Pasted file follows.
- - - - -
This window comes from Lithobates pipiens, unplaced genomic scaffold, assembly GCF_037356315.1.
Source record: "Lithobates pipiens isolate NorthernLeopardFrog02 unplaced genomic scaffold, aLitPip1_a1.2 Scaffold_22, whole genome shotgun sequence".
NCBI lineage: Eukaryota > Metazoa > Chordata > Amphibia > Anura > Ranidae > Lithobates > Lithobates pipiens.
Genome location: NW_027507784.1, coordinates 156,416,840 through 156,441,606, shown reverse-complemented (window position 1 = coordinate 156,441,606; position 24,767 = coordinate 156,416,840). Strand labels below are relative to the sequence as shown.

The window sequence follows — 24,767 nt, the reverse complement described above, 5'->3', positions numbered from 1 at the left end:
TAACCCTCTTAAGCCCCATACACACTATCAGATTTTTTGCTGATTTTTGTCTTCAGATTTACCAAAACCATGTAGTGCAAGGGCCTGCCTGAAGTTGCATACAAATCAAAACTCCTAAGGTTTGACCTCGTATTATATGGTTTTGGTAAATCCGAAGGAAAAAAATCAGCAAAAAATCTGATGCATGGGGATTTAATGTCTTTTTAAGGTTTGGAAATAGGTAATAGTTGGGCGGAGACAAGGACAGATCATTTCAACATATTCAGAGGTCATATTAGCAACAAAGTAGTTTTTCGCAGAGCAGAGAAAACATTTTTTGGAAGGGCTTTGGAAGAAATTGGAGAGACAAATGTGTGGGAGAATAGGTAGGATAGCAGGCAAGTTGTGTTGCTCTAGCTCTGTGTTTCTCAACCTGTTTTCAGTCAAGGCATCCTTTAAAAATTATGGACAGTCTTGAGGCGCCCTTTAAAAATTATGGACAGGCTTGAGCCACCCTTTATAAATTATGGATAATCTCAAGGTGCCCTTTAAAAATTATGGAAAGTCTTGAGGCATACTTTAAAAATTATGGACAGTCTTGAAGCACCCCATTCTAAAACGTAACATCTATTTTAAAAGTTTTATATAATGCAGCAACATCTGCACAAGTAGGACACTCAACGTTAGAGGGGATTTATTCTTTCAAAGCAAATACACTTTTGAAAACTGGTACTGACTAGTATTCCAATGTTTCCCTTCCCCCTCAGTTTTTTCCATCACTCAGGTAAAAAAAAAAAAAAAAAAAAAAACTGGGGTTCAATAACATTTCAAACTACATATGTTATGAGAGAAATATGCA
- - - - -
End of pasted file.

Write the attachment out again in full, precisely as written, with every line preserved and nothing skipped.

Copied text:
This window comes from Lithobates pipiens, unplaced genomic scaffold, assembly GCF_037356315.1.
Source record: "Lithobates pipiens isolate NorthernLeopardFrog02 unplaced genomic scaffold, aLitPip1_a1.2 Scaffold_22, whole genome shotgun sequence".
NCBI lineage: Eukaryota > Metazoa > Chordata > Amphibia > Anura > Ranidae > Lithobates > Lithobates pipiens.
Genome location: NW_027507784.1, coordinates 156,416,840 through 156,441,606, shown reverse-complemented (window position 1 = coordinate 156,441,606; position 24,767 = coordinate 156,416,840). Strand labels below are relative to the sequence as shown.

The window sequence follows — 24,767 nt, the reverse complement described above, 5'->3', positions numbered from 1 at the left end:
TAACCCTCTTAAGCCCCATACACACTATCAGATTTTTTGCTGATTTTTGTCTTCAGATTTACCAAAACCATGTAGTGCAAGGGCCTGCCTGAAGTTGCATACAAATCAAAACTCCTAAGGTTTGACCTCGTATTATATGGTTTTGGTAAATCCGAAGGAAAAAAATCAGCAAAAAATCTGATGCATGGGGATTTAATGTCTTTTTAAGGTTTGGAAATAGGTAATAGTTGGGCGGAGACAAGGACAGATCATTTCAACATATTCAGAGGTCATATTAGCAACAAAGTAGTTTTTCGCAGAGCAGAGAAAACATTTTTTGGAAGGGCTTTGGAAGAAATTGGAGAGACAAATGTGTGGGAGAATAGGTAGGATAGCAGGCAAGTTGTGTTGCTCTAGCTCTGTGTTTCTCAACCTGTTTTCAGTCAAGGCATCCTTTAAAAATTATGGACAGTCTTGAGGCGCCCTTTAAAAATTATGGACAGGCTTGAGCCACCCTTTATAAATTATGGATAATCTCAAGGTGCCCTTTAAAAATTATGGAAAGTCTTGAGGCATACTTTAAAAATTATGGACAGTCTTGAAGCACCCCATTCTAAAACGTAACATCTATTTTAAAAGTTTTATATAATGCAGCAACATCTGCACAAGTAGGACACTCAACGTTAGAGGGGATTTATTCTTTCAAAGCAAATACACTTTTGAAAACTGGTACTGACTAGTATTCCAATGTTTCCCTTCCCCCTCAGTTTTTTCCATCACTCAGGTAAAAAAAAAAAAAAAAAAAAAAACTGGGGTTCAATAACATTTCAAACTACATATGTTATGAGAGAAATATGCA